One excellent example of inclusion are posts on intranet forums, blogs, and/or a Facebook page that is only open to company employees. This is a shift from where corporate communication professionals used to create all the messaging through which the company told its story to internal and external audiences. In the old system, communication was a highly controlled medium for distributing official company messages. Employees who received those messages became part of the passive audience, pretty much like members of the public.
Now, we’re seeing organizations let go of some of that control as they provide portals and space for more collaborative messaging. This is a variation on what we refer to as user-generated content (where people post blogs or on social media for public consumption), and is what we’ll refer to as employee-generated content instead.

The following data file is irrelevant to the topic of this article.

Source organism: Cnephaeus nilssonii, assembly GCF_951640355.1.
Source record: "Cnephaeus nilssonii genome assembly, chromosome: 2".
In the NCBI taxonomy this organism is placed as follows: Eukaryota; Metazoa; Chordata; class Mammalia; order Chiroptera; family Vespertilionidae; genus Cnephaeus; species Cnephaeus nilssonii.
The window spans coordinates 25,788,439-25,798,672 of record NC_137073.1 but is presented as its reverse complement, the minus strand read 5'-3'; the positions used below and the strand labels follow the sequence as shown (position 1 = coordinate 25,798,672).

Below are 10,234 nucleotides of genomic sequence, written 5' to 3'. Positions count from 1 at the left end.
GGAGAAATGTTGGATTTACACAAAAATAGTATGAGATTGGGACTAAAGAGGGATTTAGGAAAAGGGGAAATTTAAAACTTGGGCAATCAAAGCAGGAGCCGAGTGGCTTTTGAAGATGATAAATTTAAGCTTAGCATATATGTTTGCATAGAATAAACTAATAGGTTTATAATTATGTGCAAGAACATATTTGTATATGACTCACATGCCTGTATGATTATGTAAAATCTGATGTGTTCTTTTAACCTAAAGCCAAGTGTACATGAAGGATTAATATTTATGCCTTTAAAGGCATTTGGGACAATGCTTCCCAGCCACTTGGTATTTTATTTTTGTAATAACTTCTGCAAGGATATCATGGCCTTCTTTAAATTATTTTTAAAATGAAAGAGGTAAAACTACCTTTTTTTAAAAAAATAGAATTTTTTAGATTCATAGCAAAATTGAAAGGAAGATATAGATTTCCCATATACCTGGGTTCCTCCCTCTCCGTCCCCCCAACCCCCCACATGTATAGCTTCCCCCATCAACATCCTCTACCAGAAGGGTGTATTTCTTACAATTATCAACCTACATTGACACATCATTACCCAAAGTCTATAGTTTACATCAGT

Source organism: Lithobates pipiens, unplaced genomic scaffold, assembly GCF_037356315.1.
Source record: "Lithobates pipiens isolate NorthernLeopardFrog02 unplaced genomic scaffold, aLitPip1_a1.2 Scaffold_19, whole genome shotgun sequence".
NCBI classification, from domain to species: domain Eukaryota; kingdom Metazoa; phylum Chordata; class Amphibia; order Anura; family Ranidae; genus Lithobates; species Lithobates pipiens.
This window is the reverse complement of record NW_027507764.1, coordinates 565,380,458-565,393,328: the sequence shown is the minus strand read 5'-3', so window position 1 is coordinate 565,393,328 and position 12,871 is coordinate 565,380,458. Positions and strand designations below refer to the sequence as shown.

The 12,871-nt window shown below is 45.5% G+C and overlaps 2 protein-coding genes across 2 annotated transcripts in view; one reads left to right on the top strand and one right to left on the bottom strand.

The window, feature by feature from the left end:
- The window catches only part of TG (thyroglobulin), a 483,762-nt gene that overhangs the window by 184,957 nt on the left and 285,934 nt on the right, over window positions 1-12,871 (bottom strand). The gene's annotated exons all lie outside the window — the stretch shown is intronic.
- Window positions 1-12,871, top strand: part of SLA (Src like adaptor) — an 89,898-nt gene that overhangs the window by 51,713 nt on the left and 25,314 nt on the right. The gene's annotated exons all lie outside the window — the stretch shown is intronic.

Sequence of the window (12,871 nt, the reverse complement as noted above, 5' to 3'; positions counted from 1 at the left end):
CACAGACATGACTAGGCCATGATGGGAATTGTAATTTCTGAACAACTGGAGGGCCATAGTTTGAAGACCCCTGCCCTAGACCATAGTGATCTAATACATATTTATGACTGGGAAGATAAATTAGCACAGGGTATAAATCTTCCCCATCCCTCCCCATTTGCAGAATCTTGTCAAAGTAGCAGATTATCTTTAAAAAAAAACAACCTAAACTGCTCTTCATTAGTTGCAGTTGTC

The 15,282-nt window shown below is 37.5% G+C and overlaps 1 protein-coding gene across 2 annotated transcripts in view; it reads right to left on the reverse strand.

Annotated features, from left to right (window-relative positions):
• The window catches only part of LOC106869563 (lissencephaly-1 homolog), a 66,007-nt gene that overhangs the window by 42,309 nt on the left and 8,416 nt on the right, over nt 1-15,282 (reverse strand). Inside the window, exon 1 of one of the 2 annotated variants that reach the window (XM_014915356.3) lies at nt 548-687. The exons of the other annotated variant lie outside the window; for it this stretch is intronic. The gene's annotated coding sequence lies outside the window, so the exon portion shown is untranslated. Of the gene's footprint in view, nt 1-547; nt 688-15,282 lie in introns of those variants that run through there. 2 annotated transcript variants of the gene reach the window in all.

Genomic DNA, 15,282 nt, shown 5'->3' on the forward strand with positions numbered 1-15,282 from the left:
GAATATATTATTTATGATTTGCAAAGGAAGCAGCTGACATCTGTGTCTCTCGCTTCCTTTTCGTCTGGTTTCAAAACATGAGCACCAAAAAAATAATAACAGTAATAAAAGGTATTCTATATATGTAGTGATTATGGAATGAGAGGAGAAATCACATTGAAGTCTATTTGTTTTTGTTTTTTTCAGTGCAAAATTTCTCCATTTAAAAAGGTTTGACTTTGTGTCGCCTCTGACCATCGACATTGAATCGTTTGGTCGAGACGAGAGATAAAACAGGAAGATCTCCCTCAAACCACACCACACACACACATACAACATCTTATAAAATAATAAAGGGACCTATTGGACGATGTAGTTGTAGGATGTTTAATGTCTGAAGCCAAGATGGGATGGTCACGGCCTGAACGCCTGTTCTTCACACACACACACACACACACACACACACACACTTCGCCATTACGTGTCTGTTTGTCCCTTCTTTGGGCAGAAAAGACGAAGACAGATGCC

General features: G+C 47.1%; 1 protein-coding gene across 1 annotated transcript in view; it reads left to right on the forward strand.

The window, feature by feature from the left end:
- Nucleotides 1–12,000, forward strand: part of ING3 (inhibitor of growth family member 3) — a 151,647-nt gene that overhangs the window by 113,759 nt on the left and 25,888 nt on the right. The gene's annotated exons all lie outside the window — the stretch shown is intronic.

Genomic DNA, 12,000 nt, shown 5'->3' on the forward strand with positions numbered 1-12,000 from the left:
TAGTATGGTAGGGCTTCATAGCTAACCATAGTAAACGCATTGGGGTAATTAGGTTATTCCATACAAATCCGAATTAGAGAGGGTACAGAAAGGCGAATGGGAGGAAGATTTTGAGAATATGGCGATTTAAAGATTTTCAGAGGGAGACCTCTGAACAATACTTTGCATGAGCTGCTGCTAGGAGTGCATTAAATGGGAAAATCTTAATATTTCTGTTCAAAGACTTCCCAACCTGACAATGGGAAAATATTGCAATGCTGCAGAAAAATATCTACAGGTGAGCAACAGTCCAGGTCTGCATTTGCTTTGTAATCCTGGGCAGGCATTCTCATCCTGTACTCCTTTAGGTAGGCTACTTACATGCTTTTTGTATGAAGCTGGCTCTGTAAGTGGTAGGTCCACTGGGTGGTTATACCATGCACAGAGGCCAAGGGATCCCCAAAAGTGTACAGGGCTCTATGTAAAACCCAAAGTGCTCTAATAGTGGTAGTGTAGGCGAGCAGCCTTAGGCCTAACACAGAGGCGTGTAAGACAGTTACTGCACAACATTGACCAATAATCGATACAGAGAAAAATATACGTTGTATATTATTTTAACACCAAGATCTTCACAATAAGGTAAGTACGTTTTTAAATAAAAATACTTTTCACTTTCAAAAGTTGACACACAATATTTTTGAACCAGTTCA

One great example of inclusive employee-generated content includes internal blogs (written and/or video) that are created by employees outside of the communications role. These are employees who have a strong interest in writing, and become the equivalent of citizen journalists for the company. They can take pictures of company events with their phones or cameras, create blog posts about products being used, report on company events, share ideas about innovation, and much more. If the company wants to make those messages external, then those can be shared (and polished if needed) by the corporate communications team.